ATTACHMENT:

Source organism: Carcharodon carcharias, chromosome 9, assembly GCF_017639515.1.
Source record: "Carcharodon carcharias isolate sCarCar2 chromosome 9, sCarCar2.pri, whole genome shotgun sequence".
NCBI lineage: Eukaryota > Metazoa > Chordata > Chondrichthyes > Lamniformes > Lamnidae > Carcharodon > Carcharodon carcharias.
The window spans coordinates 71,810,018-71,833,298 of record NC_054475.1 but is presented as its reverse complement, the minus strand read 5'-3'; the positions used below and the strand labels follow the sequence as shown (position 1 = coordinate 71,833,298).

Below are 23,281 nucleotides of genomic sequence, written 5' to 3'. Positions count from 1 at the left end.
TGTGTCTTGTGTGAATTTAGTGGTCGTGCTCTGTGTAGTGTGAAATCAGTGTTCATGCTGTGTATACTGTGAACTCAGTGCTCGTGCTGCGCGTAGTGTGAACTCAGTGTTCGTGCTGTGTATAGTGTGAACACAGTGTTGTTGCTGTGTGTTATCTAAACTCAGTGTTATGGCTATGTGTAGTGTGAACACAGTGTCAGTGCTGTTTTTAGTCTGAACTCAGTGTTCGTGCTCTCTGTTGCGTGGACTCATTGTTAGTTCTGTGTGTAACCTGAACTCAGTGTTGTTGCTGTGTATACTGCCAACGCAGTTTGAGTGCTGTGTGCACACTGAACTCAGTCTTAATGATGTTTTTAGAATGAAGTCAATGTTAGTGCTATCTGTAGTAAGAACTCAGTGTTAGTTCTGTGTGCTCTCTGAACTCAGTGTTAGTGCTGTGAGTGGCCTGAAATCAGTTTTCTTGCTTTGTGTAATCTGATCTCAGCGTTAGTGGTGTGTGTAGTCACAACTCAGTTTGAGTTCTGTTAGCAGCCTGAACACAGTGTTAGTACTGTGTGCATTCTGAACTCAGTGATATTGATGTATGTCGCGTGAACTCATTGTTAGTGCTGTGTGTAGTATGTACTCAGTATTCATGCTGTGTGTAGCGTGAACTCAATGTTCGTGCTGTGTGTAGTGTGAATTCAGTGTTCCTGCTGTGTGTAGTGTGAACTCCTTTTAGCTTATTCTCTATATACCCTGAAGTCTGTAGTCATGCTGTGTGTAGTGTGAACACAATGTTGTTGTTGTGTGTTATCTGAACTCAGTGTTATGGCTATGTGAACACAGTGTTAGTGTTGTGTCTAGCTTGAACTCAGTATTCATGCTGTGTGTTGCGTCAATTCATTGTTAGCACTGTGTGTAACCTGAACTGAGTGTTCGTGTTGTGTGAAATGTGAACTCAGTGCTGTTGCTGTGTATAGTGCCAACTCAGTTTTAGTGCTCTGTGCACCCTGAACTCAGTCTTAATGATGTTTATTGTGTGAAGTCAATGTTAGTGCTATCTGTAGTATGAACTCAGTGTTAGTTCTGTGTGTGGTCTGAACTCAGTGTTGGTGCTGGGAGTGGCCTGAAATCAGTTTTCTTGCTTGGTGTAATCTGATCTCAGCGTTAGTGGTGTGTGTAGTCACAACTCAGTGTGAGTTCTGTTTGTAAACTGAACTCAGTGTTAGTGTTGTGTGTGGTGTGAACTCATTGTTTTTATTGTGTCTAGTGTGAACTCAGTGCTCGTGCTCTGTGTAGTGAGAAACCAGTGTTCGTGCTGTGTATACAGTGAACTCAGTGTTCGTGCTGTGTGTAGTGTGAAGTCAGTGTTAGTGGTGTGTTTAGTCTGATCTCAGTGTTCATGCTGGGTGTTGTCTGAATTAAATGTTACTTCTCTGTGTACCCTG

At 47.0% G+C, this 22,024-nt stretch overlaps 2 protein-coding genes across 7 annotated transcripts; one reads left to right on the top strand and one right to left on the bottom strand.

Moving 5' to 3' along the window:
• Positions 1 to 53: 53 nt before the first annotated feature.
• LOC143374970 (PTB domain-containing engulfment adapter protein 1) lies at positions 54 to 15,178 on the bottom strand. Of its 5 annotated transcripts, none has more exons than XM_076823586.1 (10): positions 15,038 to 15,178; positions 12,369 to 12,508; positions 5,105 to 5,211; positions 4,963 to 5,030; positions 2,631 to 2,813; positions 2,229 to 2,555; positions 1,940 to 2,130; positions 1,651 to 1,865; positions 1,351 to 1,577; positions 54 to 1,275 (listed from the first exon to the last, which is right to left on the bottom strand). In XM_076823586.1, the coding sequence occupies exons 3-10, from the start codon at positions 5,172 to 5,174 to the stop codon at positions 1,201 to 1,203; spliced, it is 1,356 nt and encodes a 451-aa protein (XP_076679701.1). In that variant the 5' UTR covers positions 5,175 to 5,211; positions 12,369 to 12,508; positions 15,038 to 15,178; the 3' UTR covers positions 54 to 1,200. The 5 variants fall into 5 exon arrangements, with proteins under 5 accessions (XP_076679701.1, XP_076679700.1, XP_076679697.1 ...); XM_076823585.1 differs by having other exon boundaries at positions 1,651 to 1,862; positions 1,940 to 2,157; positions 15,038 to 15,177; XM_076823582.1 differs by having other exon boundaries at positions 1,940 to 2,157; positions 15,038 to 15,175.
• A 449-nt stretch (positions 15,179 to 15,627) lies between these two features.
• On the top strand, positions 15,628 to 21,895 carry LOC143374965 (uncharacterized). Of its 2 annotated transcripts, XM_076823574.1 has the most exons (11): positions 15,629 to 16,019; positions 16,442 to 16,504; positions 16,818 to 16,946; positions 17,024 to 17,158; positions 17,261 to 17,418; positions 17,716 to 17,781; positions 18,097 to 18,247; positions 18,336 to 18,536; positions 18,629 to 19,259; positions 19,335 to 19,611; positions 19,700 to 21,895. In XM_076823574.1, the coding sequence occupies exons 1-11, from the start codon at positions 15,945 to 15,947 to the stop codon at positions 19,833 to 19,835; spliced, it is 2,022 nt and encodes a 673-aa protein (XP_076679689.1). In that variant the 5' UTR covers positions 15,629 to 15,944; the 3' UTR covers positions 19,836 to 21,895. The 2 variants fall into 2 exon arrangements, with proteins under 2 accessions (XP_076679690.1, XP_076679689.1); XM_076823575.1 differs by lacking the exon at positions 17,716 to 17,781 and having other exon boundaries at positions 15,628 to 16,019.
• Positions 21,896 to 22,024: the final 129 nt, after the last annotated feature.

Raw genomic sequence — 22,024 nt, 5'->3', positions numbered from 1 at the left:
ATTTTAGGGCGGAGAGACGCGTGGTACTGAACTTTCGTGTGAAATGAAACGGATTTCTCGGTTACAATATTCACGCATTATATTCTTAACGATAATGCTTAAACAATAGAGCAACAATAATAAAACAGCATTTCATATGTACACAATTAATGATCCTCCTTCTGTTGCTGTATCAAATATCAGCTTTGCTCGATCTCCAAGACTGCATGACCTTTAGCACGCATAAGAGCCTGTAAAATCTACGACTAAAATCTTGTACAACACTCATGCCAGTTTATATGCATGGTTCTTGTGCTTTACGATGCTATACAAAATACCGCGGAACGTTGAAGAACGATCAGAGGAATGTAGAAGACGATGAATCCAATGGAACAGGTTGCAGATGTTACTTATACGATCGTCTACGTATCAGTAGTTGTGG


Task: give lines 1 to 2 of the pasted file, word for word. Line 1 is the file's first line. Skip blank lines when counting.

Source organism: Carcharodon carcharias, chromosome 9, assembly GCF_017639515.1.
Source record: "Carcharodon carcharias isolate sCarCar2 chromosome 9, sCarCar2.pri, whole genome shotgun sequence".